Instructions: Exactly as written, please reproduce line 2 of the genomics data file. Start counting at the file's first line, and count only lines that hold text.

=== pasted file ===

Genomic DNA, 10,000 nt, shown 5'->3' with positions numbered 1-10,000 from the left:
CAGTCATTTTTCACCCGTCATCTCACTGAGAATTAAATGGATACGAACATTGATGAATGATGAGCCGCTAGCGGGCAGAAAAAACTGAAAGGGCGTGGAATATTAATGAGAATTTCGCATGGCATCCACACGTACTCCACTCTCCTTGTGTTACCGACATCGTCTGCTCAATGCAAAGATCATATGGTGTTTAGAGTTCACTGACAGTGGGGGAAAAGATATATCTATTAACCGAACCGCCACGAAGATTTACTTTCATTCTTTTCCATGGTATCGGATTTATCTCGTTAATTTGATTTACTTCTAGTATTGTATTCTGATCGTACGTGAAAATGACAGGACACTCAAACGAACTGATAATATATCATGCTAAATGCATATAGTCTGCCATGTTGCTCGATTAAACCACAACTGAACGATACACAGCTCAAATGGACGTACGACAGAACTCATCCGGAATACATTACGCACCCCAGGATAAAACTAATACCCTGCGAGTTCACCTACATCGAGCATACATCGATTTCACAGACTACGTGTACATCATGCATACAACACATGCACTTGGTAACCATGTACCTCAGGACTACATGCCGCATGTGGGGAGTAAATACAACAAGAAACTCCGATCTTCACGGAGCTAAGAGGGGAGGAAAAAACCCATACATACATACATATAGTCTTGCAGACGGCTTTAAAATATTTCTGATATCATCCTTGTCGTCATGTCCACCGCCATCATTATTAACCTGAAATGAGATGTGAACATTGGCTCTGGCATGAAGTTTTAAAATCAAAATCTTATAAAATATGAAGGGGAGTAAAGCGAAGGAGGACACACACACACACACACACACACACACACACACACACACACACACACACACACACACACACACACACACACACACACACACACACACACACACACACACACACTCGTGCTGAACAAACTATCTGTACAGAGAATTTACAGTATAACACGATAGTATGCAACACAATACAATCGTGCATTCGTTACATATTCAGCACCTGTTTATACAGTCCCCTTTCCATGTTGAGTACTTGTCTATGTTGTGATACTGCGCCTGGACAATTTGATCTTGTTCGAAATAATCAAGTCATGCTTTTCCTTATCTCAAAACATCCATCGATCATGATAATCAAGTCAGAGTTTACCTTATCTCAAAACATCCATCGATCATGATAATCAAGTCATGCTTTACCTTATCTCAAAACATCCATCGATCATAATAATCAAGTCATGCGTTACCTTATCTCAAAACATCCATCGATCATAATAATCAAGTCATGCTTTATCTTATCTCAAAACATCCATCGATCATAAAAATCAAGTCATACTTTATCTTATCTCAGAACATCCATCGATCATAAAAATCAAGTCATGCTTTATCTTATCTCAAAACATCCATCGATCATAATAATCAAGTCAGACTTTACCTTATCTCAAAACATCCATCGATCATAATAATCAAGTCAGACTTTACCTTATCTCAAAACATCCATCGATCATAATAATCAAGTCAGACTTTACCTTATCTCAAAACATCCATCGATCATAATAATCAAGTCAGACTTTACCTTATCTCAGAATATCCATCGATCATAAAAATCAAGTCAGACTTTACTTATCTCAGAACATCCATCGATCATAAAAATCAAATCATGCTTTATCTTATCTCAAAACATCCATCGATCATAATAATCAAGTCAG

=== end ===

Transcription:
CAGTCATTTTTCACCCGTCATCTCACTGAGAATTAAATGGATACGAACATTGATGAATGATGAGCCGCTAGCGGGCAGAAAAAACTGAAAGGGCGTGGAATATTAATGAGAATTTCGCATGGCATCCACACGTACTCCACTCTCCTTGTGTTACCGACATCGTCTGCTCAATGCAAAGATCATATGGTGTTTAGAGTTCACTGACAGTGGGGGAAAAGATATATCTATTAACCGAACCGCCACGAAGATTTACTTTCATTCTTTTCCATGGTATCGGATTTATCTCGTTAATTTGATTTACTTCTAGTATTGTATTCTGATCGTACGTGAAAATGACAGGACACTCAAACGAACTGATAATATATCATGCTAAATGCATATAGTCTGCCATGTTGCTCGATTAAACCACAACTGAACGATACACAGCTCAAATGGACGTACGACAGAACTCATCCGGAATACATTACGCACCCCAGGATAAAACTAATACCCTGCGAGTTCACCTACATCGAGCATACATCGATTTCACAGACTACGTGTACATCATGCATACAACACATGCACTTGGTAACCATGTACCTCAGGACTACATGCCGCATGTGGGGAGTAAATACAACAAGAAACTCCGATCTTCACGGAGCTAAGAGGGGAGGAAAAAACCCATACATACATACATATAGTCTTGCAGACGGCTTTAAAATATTTCTGATATCATCCTTGTCGTCATGTCCACCGCCATCATTATTAACCTGAAATGAGATGTGAACATTGGCTCTGGCATGAAGTTTTAAAATCAAAATCTTATAAAATATGAAGGGGAGTAAAGCGAAGGAGGACACACACACACACACACACACACACACACACACACACACACACACACACACACACACACACACACACACACACACACACACACACACACACACACACACACACTCGTGCTGAACAAACTATCTGTACAGAGAATTTACAGTATAACACGATAGTATGCAACACAATACAATCGTGCATTCGTTACATATTCAGCACCTGTTTATACAGTCCCCTTTCCATGTTGAGTACTTGTCTATGTTGTGATACTGCGCCTGGACAATTTGATCTTGTTCGAAATAATCAAGTCATGCTTTTCCTTATCTCAAAACATCCATCGATCATGATAATCAAGTCAGAGTTTACCTTATCTCAAAACATCCATCGATCATGATAATCAAGTCATGCTTTACCTTATCTCAAAACATCCATCGATCATAATAATCAAGTCATGCGTTACCTTATCTCAAAACATCCATCGATCATAATAATCAAGTCATGCTTTATCTTATCTCAAAACATCCATCGATCATAAAAATCAAGTCATACTTTATCTTATCTCAGAACATCCATCGATCATAAAAATCAAGTCATGCTTTATCTTATCTCAAAACATCCATCGATCATAATAATCAAGTCAGACTTTACCTTATCTCAAAACATCCATCGATCATAATAATCAAGTCAGACTTTACCTTATCTCAAAACATCCATCGATCATAATAATCAAGTCAGACTTTACCTTATCTCAAAACATCCATCGATCATAATAATCAAGTCAGACTTTACCTTATCTCAGAATATCCATCGATCATAAAAATCAAGTCAGACTTTACTTATCTCAGAACATCCATCGATCATAAAAATCAAATCATGCTTTATCTTATCTCAAAACATCCATCGATCATAATAATCAAGTCAG